Andreas Antonopoulos Analyzes Google’s Quantum Supremacy Threat to Bitcoin (BTC) and Crypto
Bitcoin and blockchain expert Andreas Antonopoulos isn’t buying into the fear, uncertainty and doubt over Google’s “quantum supremacy.”
Google has reportedly built a quantum computer that can process certain calculations faster than any other computer on earth. The breakthrough triggered concerns of a hypothetical device powerful enough to crack modern forms of encryption – spelling trouble for Bitcoin and the thousands of other cryptocurrencies that are based on blockchain technology.
In a YouTube video released on Thursday, however, Antonopoulos threw cold water on that idea.
“What is the effect on mining and the crytocurrency world in general? Zip, bupkis, nada, nothing really happens. Quantum supremacy – what Google described – is demonstrating the practical applicability of quantum computers to certain classes of problems. Those classes of problems are not the same class of problem we’re talking about when we talk about breaking cryptography.
And that’s a really good thing because, hey, you know the problem isn’t really Bitcoin. If we get quantum computers that can do thousands of qubits without correction and with consistent results, we have a much bigger problem, and the bigger problem we have is the entire world’s classified communications, confidential communications, financial systems, etc, all depend on classical cryptography today.
And we would need to upgrade all of that in order to make it quantum-resistant, and if anything, many of those systems — these legacy systems — are a lot more difficult to upgrade than an open, public open-source blockchain like Bitcoin is in terms of its signatures.”
Antonopoulos is confident in the Bitcoin community’s ability to upgrade BTC’s digital signature algorithm in sync with the advancements in quantum computing.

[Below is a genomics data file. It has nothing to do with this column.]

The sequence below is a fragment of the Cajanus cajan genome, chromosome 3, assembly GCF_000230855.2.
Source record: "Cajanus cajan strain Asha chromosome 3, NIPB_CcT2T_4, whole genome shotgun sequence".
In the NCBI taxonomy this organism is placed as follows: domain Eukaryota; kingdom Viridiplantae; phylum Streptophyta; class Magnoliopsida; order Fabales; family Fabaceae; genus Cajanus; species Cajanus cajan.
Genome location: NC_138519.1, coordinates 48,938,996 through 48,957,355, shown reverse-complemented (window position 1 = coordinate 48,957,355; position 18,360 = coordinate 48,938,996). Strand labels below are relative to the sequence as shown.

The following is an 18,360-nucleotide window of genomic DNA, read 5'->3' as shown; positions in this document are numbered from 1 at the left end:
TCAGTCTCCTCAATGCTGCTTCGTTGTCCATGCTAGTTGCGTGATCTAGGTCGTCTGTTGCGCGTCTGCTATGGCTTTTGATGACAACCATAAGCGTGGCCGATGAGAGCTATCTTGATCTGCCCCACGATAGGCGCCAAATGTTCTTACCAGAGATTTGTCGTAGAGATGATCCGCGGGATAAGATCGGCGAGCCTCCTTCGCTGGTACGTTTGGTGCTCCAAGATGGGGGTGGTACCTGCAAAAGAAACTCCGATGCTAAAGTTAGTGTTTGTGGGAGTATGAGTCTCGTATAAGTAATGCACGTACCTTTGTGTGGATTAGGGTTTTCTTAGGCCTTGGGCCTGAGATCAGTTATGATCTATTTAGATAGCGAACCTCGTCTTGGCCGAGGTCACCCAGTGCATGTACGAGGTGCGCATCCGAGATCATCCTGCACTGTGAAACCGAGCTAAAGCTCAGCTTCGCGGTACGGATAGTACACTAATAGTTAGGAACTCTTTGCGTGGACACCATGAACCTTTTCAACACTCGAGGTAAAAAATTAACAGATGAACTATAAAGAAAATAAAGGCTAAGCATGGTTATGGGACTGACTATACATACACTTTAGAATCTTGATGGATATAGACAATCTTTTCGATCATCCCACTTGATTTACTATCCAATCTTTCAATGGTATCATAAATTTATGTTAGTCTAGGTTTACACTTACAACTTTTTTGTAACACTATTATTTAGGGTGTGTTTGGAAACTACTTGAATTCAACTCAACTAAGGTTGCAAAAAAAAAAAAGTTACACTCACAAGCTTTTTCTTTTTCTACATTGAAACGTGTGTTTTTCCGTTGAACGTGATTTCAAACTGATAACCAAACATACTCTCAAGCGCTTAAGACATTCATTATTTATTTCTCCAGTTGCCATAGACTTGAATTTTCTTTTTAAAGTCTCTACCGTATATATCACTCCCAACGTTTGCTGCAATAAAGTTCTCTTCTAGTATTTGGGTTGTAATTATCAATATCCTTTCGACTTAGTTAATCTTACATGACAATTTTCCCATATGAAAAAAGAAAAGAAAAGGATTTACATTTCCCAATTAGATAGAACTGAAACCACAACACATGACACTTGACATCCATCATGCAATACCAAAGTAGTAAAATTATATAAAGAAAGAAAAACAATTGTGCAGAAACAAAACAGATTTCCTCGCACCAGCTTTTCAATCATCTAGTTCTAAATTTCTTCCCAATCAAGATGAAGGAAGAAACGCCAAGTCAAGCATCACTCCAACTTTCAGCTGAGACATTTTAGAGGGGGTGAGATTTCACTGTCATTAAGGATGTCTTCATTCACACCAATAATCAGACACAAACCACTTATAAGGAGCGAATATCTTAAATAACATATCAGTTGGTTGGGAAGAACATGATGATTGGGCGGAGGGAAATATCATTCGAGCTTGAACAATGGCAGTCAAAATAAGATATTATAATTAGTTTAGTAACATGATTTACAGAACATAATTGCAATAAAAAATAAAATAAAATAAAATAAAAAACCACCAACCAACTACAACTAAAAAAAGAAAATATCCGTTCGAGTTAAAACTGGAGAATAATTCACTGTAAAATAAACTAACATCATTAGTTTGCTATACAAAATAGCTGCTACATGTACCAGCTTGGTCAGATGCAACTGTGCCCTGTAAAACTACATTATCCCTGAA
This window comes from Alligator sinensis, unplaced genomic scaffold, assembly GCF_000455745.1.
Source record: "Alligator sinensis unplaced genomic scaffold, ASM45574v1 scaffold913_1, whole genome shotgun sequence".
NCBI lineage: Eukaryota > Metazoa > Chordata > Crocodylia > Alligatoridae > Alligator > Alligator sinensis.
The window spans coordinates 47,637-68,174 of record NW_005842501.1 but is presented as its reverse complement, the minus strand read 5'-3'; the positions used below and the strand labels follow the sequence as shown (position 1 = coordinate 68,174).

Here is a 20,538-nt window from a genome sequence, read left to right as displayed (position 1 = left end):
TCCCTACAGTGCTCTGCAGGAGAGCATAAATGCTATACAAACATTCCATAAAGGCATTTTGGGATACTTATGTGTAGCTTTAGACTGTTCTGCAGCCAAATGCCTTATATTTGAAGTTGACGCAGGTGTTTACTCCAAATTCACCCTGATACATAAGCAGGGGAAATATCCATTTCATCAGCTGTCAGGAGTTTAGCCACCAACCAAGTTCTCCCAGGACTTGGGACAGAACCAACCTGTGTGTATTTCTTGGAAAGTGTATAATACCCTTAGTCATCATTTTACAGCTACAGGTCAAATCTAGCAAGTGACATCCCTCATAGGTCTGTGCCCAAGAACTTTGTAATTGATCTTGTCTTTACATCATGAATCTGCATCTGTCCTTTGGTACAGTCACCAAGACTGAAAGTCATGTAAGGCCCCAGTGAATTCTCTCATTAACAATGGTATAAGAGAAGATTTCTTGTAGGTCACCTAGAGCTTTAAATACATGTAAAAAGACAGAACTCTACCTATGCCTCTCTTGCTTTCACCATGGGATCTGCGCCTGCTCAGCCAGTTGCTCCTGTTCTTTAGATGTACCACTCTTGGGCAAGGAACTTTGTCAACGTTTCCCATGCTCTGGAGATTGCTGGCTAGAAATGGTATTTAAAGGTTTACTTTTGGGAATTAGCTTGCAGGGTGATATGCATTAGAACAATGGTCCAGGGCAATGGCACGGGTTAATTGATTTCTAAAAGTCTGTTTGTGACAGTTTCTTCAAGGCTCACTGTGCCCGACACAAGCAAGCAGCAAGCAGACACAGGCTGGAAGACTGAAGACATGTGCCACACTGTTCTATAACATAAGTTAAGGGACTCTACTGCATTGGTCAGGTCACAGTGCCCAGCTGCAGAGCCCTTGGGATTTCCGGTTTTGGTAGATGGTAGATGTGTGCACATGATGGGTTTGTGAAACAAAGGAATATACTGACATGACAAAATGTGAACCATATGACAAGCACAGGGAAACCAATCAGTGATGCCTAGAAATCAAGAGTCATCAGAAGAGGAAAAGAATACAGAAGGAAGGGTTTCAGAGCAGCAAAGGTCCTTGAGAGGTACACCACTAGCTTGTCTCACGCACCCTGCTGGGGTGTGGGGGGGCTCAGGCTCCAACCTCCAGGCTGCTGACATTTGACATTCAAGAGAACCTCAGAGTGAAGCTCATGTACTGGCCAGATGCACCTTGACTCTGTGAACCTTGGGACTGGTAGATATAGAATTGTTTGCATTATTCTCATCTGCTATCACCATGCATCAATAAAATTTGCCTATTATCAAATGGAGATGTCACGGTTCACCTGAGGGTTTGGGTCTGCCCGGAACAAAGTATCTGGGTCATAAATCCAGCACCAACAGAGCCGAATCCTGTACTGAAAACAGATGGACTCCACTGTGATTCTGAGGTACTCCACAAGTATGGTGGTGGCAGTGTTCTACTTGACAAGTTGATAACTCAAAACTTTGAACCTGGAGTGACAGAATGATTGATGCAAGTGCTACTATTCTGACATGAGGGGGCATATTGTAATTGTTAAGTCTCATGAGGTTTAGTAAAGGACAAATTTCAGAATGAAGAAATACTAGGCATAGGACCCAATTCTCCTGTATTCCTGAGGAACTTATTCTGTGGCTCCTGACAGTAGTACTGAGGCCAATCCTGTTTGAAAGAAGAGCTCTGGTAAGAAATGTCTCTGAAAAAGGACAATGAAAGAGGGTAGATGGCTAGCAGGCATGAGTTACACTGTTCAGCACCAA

The author of Mastering Bitcoin also notes that hashes are even less susceptible to being broken in the future than digital signatures are. And Bitcoin traders themselves, he explains, can do a lot to minimize any future potential risk quantum computing represents.
“No matter what the weakness might be, if you follow the best practice, which is to use a Bitcoin address once and only once, and to immediately spend all the funds in it the first time you sign, and never sign for that address again, what you get is a much higher level of protection, because the moment the public key is recorded on the blockchain, it’s recorded because the funds just got moved and are no longer in that address – the address effectively is empty, zero balance. So, the only time the public key is shown, even if you exploit it, you get nothing because there’s no money in it anymore.
And that’s a really smart trick, because even if quantum computing gets to the point where digital signatures can be compromised, now what that means is someone would have to be able to compromise the digital signature in the time between you transmitting it to the network and it getting confirmed and the money spent, and then break it, sign a different transaction and double spend it in less than 10 minutes.”
Antonopoulos also acknowledges the possibility that Google doesn’t actually have quantum “supremacy” at all.
“There is a small possibility that some intelligence agencies are a decade or more ahead in their ability to do quantum computing. If that is the case, which we can’t really tell, then they might be able to do things in the next decade to break Bitcoin’s digital signature algorithm.
But if they have a secret that important, they’re unlikely to use it to attack something that’s not that important, when that secret is also important for attacking confidential and secured and classified communications of military adversaries or even the keys that control the nuclear weapon systems in order to disarm them and turn them off.”